Response On Kerosene SubsidyArticles/Opinion Tuesday, February 11th, 2014
When Sanusi Lamido Sanusi was appointed the CBN Governor, he hit the ground running on a very good footing. However his recent self-righteous outrage against the NNPC in a careless and incoherent manner is beginning to raise questions about the true motive of his recent tirade. It is certainly worrying that the agency charged with the management and regulation of the financial sector is having difficulties with simple arithmetic and is consistently presenting conflicting accounts to the Nigerian people while pointing accusing fingers at the NNPC.
Yet again, Sanusi Lamido Sanusi made the following claims:
“I have submitted to this committee a written evidence of a presidential directive eliminating subsidy since 2009 and the NNPC needs to provide its authority for buying kerosene at N150 and selling at N40, and inflicting that loss on the federation.”
In view of his constant flip-flopping, the CBN governor has time and again proven that he either does not have a clear grasp of the workings and computations of the petroleum industry or is simply being mischievous.
In 2009, the late President Yar’adua handed down a directive for the removal of the subsidy on Kerosene. Unfortunately, the implementation of this directive was not completed owing to conflicting provisions included in the directive, which at the time required further clarification. As at the time of his demise, the contentious portions of the directive had not yet been resolved, and as a result, the directive was not officially communicated to the NNPC, further stalling the implementation of the said directive.
Therefore, in alleging that the NNPC violated presidential directive on kerosene subsidy, Mr. Sanusi has once again clearly misrepresented the facts in this case.
In his submission to the committee, Mr Sanusi omitted a key portion of the Presidential directive, which contained instructions for managing the negative blowback from what would have undoubtedly been an unpopular policy. For the avoidance of doubt, the express letters of the controversial presidential directive is to the effect that commencing from July 2009 “Eliminate existing subsidy on the consumption of kerosene, taking into account that subsidy payments by Government, on Kerosene do not reach the intended beneficiaries. Public announcement of this measure should be avoided”.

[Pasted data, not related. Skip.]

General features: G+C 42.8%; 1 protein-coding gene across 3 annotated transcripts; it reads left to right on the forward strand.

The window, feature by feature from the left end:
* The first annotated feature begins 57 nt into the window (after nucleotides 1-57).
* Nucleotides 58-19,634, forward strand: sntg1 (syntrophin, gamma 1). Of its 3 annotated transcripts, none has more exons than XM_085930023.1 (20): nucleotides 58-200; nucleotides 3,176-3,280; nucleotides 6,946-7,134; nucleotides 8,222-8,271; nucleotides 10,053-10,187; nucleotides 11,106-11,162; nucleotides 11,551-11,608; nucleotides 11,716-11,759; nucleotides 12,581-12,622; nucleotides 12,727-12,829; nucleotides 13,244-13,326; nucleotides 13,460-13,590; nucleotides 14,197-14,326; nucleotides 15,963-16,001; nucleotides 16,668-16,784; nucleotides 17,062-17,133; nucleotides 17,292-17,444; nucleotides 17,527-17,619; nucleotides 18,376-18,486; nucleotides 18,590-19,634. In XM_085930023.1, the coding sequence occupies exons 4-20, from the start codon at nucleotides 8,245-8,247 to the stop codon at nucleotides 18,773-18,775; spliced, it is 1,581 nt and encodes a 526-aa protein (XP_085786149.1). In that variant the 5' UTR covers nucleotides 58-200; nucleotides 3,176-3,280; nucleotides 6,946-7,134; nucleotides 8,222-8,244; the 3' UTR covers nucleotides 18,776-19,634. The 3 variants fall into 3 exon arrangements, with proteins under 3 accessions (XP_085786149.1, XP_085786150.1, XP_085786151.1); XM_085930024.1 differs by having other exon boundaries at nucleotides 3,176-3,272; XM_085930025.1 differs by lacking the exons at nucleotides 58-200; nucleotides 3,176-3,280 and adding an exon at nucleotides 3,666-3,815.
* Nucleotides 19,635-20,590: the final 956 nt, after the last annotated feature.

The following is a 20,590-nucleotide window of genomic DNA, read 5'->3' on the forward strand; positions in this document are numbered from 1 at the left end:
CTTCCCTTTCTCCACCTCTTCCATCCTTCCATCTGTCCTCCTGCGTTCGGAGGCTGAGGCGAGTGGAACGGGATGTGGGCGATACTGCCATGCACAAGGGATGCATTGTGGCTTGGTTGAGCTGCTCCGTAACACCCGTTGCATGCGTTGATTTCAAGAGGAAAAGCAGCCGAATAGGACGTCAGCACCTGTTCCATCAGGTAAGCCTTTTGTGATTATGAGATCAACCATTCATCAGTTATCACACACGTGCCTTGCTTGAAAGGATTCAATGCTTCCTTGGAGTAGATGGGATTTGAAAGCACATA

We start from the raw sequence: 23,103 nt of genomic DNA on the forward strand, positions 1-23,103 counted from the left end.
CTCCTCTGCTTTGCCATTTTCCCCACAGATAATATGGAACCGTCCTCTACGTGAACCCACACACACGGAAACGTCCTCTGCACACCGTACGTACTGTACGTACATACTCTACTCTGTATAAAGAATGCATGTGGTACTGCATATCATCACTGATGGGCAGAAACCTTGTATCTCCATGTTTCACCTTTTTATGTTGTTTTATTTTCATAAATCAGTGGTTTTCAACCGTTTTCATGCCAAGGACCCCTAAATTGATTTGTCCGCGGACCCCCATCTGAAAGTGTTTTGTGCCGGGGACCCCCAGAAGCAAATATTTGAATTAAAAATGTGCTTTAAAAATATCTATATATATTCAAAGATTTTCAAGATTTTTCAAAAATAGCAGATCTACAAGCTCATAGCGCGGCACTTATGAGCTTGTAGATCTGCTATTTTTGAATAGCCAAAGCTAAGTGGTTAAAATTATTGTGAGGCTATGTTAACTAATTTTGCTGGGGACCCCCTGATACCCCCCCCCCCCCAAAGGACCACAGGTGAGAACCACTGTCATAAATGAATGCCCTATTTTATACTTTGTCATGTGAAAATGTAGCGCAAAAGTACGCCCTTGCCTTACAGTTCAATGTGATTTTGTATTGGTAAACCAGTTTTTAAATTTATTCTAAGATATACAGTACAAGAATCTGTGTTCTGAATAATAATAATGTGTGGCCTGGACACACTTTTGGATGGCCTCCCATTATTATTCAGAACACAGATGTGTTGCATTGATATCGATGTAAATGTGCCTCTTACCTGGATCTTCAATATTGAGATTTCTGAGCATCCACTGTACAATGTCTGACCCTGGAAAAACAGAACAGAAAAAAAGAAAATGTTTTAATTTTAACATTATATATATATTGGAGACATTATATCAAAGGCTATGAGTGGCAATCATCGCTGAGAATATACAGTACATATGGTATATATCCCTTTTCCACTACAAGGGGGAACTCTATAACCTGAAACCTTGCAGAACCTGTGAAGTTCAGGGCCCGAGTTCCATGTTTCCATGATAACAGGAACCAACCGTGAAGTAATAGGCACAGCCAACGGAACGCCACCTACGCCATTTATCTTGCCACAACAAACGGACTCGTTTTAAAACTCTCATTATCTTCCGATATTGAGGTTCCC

From the above, it can only be surmised that Mr. Sanusi intentionally chose to suppress this information because of the inconsistencies that would become obvious should the full picture be presented.
The NNPC, through its acting Group General Manager, Dr. Omar Farouk issued a rejoinder to the effect that the directive on kerosene subsidy was never officially received by the NNPC as posited by Mr Sanusi. While the directive was communicated to the former Honourable Minister of Petroleum Resources – Mr Rilwan Lukman, the same was not duly communicated to the NNPC, owing to failure to clarify the issues raised.
The CBN governor, in his submission told the committee that the NNPC buys kerosene at N150/litre and sells at N40/litre. The difference of N110/litre being the subsidy or under-recovery, that Mr. Sanusi illogically refused to acknowledge and described as economic rent. It is therefore curious that in the same presentation, the CBN governor called the entire subsidy on Kerosene a myth.
The NNPC, being sole importer of kerosene has in recent years fulfilled its obligation in importing HHK and supplying it to marketers at the price of N40.90/litre. In line with government-approved prices, the NNPC has since 2009 maintained a pump price of N50/litre of kerosene at all its stations nationwide.
While the NNPC/PPMC is charged with supplying kerosene at 40.90/litre from its depots, the duty of enforcing the retail price of N50/litre lies squarely with the regulatory agencies.
In 2009 an Inter-Ministerial Committee (Presidential Implementation Committee on Downstream Deregulation) was set up by Mr. President to develop strategies on implementing deregulation of the downstream sector. The outcome and subsequent directive to NNPC by the Inter-Ministerial Committee was that NNPC should delay implementation of deregulation of HHK and ensure sufficient supply to the market due to withdrawal by other marketers and also a strategic action to win the public over in implementing the ultimate objective of deregulating the downstream as a whole.
In balancing sentiments with reason, it must be recalled that the FG had in 2012 decried the weight of the subsidy burden on the Nigerian economy and attempted to remove fully the subsidy on petrol. Had it been the intention of the FG, this would have provided the ultimate opportunity to eliminate the subsidy on kerosene.
Finally, a House of Representatives resolution in July 2011 directed the NNPC to increase its volume of HHK imports and ensure that retail price to consumers is pegged at N50/litre. Section 6 of the Petroleum Act also bars the Minister of Petroleum Resources from unilaterally deregulating the price of petroleum products – HHK inclusive, and mandates that any such approvals must be through the means of a Gazette.
With these stipulations, it therefore stands to reason that In order for the subsidy on kerosene to be removed, a presidential directive must first be issued to the Minister of Petroleum Resources, who must then communicate it in writing to the NNPC or gazette it thus.
Nasiru Mustafa writes from Jalingo, Taraba State, Nigeria.
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